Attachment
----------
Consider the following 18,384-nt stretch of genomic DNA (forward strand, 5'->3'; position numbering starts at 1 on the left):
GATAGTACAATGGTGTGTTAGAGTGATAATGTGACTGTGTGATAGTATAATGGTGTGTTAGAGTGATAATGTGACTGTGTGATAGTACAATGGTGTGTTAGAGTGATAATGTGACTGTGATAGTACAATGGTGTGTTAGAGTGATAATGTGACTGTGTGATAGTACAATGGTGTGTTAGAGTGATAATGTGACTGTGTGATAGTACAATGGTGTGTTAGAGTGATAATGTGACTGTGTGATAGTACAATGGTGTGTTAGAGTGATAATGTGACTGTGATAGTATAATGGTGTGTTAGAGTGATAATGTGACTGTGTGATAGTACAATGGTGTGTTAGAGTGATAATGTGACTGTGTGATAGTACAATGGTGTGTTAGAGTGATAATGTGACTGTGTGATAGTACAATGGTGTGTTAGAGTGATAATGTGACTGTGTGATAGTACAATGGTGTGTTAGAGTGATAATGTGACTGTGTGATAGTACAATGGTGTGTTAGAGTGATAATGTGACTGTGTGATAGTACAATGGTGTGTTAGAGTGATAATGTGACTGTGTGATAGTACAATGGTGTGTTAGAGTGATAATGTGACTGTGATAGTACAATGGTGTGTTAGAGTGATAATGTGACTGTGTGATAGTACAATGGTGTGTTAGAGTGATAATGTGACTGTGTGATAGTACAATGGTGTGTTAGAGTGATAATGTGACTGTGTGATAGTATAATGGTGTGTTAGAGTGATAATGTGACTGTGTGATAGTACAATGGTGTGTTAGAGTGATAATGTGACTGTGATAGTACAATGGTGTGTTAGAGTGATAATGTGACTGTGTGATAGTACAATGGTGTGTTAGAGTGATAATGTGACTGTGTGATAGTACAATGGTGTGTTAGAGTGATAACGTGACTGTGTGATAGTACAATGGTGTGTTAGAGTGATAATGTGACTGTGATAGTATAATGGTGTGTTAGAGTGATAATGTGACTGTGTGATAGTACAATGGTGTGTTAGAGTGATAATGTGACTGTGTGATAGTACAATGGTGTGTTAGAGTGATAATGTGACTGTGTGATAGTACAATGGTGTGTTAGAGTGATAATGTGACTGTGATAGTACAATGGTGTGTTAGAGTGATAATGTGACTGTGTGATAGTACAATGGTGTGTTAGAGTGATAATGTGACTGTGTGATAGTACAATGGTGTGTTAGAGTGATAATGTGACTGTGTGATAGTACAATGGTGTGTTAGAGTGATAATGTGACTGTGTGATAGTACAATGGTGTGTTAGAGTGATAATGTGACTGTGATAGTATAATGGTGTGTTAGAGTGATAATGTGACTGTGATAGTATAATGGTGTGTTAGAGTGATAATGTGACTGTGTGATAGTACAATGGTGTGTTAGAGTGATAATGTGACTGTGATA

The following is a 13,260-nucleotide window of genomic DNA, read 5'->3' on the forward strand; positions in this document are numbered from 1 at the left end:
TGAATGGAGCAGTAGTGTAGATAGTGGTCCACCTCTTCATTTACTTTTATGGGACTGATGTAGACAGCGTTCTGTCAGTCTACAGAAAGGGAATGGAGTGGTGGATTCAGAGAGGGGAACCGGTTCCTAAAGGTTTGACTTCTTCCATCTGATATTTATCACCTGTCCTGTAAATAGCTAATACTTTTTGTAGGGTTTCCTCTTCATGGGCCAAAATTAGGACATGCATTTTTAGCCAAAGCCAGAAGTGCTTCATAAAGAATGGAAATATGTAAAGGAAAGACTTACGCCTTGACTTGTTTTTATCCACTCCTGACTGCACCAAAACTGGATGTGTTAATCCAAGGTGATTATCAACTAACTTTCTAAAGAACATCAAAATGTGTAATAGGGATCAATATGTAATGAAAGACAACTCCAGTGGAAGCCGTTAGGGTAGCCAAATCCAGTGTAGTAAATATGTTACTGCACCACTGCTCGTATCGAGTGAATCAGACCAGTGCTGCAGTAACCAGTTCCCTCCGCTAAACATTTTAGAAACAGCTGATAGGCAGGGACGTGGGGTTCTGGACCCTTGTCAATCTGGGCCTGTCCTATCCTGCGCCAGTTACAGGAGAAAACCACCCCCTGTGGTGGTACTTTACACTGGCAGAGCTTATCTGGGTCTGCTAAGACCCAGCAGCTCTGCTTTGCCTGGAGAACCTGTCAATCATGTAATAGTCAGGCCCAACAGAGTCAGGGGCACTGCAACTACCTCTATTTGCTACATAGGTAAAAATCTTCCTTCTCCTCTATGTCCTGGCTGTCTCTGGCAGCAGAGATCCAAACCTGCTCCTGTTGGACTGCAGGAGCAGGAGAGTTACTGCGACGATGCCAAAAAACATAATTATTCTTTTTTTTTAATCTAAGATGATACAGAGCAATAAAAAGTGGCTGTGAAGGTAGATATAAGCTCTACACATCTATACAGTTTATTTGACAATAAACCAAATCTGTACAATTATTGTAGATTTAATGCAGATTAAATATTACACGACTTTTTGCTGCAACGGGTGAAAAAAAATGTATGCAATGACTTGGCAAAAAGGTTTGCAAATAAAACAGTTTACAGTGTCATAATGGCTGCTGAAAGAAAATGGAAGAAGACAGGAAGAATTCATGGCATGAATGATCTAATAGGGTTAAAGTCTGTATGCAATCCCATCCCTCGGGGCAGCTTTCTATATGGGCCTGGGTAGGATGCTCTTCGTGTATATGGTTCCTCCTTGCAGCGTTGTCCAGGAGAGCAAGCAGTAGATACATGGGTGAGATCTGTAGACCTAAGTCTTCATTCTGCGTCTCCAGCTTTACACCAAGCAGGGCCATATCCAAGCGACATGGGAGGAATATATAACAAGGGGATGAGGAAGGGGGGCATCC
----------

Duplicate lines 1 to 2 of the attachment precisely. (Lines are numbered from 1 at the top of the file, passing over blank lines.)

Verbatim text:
Consider the following 18,384-nt stretch of genomic DNA (forward strand, 5'->3'; position numbering starts at 1 on the left):
GATAGTACAATGGTGTGTTAGAGTGATAATGTGACTGTGTGATAGTATAATGGTGTGTTAGAGTGATAATGTGACTGTGTGATAGTACAATGGTGTGTTAGAGTGATAATGTGACTGTGATAGTACAATGGTGTGTTAGAGTGATAATGTGACTGTGTGATAGTACAATGGTGTGTTAGAGTGATAATGTGACTGTGTGATAGTACAATGGTGTGTTAGAGTGATAATGTGACTGTGTGATAGTACAATGGTGTGTTAGAGTGATAATGTGACTGTGATAGTATAATGGTGTGTTAGAGTGATAATGTGACTGTGTGATAGTACAATGGTGTGTTAGAGTGATAATGTGACTGTGTGATAGTACAATGGTGTGTTAGAGTGATAATGTGACTGTGTGATAGTACAATGGTGTGTTAGAGTGATAATGTGACTGTGTGATAGTACAATGGTGTGTTAGAGTGATAATGTGACTGTGTGATAGTACAATGGTGTGTTAGAGTGATAATGTGACTGTGTGATAGTACAATGGTGTGTTAGAGTGATAATGTGACTGTGTGATAGTACAATGGTGTGTTAGAGTGATAATGTGACTGTGATAGTACAATGGTGTGTTAGAGTGATAATGTGACTGTGTGATAGTACAATGGTGTGTTAGAGTGATAATGTGACTGTGTGATAGTACAATGGTGTGTTAGAGTGATAATGTGACTGTGTGATAGTATAATGGTGTGTTAGAGTGATAATGTGACTGTGTGATAGTACAATGGTGTGTTAGAGTGATAATGTGACTGTGATAGTACAATGGTGTGTTAGAGTGATAATGTGACTGTGTGATAGTACAATGGTGTGTTAGAGTGATAATGTGACTGTGTGATAGTACAATGGTGTGTTAGAGTGATAACGTGACTGTGTGATAGTACAATGGTGTGTTAGAGTGATAATGTGACTGTGATAGTATAATGGTGTGTTAGAGTGATAATGTGACTGTGTGATAGTACAATGGTGTGTTAGAGTGATAATGTGACTGTGTGATAGTACAATGGTGTGTTAGAGTGATAATGTGACTGTGTGATAGTACAATGGTGTGTTAGAGTGATAATGTGACTGTGATAGTACAATGGTGTGTTAGAGTGATAATGTGACTGTGTGATAGTACAATGGTGTGTTAGAGTGATAATGTGACTGTGTGATAGTACAATGGTGTGTTAGAGTGATAATGTGACTGTGTGATAGTACAATGGTGTGTTAGAGTGATAATGTGACTGTGTGATAGTACAATGGTGTGTTAGAGTGATAATGTGACTGTGATAGTATAATGGTGTGTTAGAGTGATAATGTGACTGTGATAGTATAATGGTGTGTTAGAGTGATAATGTGACTGTGTGATAGTACAATGGTGTGTTAGAGTGATAATGTGACTGTGATA